Theresa May unveils ‘difficult but necessary’ measure to pay for elderly care and is expected to retain promise of limiting immigration to ‘tens of thousands’
More elderly people will have to pay for their own social care in the home and lose universal benefits under a new Conservative policy which, Theresa May will say on Thursday, is difficult but necessary to tackle the crisis in funding.
Introducing the party’s election manifesto, the prime minister will say it is the “responsibility of leaders to be straight with people about the challenges ahead” as she unveils a controversial policy that would reduce the value of estates that many people hope to pass on to their children.
The policy will be a flagship measure in the Tories’ election manifesto, which the prime minister will pitch as a programme for solving some of the challenges facing Britain. It means wealthier people with more than £100,000 in assets will have to pay for their own elderly care out of the value of their homes, rather than relying on the council to cover the costs of visits by care workers.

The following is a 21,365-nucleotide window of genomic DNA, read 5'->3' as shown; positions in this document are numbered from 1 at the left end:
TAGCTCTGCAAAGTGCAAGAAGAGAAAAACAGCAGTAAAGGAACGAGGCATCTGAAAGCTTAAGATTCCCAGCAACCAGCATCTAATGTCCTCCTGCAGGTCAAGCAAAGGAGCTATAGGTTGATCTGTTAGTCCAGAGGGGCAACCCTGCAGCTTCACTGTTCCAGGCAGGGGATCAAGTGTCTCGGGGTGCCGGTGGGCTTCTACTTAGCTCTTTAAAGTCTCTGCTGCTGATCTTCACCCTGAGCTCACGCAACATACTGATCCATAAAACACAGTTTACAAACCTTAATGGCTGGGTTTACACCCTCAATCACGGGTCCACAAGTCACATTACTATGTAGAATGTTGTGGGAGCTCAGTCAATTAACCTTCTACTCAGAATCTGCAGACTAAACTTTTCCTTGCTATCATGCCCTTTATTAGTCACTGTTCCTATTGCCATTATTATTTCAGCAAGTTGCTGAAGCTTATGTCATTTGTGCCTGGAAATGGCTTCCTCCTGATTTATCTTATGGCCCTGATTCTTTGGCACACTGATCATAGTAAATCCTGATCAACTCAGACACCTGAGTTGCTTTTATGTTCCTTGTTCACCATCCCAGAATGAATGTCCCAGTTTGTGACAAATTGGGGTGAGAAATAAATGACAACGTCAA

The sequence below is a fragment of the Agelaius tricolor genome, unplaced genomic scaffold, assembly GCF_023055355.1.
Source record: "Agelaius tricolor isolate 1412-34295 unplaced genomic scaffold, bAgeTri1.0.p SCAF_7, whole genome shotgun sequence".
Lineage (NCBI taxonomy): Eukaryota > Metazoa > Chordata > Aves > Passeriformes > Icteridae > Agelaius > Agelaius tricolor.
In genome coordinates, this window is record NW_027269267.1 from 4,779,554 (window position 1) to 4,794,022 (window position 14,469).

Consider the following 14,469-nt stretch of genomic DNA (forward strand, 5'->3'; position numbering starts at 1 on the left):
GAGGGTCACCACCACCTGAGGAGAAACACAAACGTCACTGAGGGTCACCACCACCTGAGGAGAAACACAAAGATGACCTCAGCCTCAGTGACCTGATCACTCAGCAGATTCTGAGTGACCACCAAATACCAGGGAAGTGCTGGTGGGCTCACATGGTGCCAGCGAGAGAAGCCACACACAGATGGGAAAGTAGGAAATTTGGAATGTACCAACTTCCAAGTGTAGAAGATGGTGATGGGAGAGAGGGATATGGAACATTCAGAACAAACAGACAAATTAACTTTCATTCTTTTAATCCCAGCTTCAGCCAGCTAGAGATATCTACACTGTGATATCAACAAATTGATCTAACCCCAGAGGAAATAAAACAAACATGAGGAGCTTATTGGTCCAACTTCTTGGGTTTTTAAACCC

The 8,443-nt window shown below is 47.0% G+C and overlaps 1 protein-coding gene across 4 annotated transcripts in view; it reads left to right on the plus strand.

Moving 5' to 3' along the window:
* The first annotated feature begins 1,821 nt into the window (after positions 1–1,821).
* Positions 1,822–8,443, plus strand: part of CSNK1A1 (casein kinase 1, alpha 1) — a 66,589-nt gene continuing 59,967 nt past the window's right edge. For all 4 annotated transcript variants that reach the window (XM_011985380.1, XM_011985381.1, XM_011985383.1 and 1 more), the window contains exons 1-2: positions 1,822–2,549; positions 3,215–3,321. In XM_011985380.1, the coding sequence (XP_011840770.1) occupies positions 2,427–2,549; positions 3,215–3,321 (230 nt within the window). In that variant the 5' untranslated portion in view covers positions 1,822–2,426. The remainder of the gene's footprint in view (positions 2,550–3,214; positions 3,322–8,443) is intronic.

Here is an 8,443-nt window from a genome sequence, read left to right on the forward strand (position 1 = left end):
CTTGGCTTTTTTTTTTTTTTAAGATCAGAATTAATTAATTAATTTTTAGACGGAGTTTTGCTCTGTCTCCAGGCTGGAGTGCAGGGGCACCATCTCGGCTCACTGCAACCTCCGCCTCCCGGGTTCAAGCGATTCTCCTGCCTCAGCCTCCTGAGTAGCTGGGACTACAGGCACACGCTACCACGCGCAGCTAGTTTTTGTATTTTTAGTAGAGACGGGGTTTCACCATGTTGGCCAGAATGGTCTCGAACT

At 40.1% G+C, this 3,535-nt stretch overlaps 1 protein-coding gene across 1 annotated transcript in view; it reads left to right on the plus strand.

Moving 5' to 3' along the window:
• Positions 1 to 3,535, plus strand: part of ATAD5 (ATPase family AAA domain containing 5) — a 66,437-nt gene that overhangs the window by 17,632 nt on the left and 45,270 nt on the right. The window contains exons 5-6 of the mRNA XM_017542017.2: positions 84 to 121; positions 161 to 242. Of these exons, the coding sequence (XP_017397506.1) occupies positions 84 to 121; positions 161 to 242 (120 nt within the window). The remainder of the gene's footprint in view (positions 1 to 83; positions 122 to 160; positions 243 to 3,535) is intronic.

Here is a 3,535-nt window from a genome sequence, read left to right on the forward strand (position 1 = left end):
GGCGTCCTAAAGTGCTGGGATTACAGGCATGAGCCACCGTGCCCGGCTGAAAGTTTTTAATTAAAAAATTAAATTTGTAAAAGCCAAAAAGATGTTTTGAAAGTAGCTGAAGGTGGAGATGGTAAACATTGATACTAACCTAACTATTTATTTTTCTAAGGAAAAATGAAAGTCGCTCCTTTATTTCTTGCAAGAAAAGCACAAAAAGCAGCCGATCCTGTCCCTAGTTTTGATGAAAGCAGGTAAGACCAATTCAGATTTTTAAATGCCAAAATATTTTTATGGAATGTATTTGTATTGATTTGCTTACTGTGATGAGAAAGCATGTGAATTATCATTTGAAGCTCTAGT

The Conservatives will attempt to soften the blow by promising that pensioners will not have to sell their homes to pay for their care costs while they or a surviving partner are alive. Instead, products will be available allowing the elderly to pay by extracting equity from their homes, which will be recovered at a later date when they die or sell their residence.
Labour responded to the announcement by saying that people could not trust the Tories’ promises on social care. Barbara Keeley, shadow minister for social care, said: “In their last manifesto, they promised a cap on care costs. But they broke their promise, letting older and vulnerable people down.